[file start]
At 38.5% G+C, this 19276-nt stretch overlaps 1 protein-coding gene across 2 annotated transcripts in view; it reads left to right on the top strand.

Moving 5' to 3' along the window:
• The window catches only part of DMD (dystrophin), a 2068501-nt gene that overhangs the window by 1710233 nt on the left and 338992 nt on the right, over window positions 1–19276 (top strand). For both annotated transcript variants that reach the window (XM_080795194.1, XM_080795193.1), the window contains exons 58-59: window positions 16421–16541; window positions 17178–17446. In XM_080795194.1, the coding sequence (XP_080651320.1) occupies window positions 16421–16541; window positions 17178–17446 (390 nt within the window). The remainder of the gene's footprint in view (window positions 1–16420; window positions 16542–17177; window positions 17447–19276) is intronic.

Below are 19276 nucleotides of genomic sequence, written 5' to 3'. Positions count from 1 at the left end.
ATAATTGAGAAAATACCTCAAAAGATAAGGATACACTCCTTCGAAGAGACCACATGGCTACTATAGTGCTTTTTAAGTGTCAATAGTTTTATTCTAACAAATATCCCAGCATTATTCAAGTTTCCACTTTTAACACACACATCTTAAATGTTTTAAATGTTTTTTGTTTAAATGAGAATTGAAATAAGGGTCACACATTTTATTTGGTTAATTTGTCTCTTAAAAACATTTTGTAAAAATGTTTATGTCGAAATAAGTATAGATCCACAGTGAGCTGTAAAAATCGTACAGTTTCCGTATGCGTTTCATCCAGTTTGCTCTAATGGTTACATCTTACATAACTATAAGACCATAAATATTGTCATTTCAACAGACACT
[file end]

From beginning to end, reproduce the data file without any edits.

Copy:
At 38.5% G+C, this 19276-nt stretch overlaps 1 protein-coding gene across 2 annotated transcripts in view; it reads left to right on the top strand.

Moving 5' to 3' along the window:
• The window catches only part of DMD (dystrophin), a 2068501-nt gene that overhangs the window by 1710233 nt on the left and 338992 nt on the right, over window positions 1–19276 (top strand). For both annotated transcript variants that reach the window (XM_080795194.1, XM_080795193.1), the window contains exons 58-59: window positions 16421–16541; window positions 17178–17446. In XM_080795194.1, the coding sequence (XP_080651320.1) occupies window positions 16421–16541; window positions 17178–17446 (390 nt within the window). The remainder of the gene's footprint in view (window positions 1–16420; window positions 16542–17177; window positions 17447–19276) is intronic.

Below are 19276 nucleotides of genomic sequence, written 5' to 3'. Positions count from 1 at the left end.
ATAATTGAGAAAATACCTCAAAAGATAAGGATACACTCCTTCGAAGAGACCACATGGCTACTATAGTGCTTTTTAAGTGTCAATAGTTTTATTCTAACAAATATCCCAGCATTATTCAAGTTTCCACTTTTAACACACACATCTTAAATGTTTTAAATGTTTTTTGTTTAAATGAGAATTGAAATAAGGGTCACACATTTTATTTGGTTAATTTGTCTCTTAAAAACATTTTGTAAAAATGTTTATGTCGAAATAAGTATAGATCCACAGTGAGCTGTAAAAATCGTACAGTTTCCGTATGCGTTTCATCCAGTTTGCTCTAATGGTTACATCTTACATAACTATAAGACCATAAATATTGTCATTTCAACAGACACT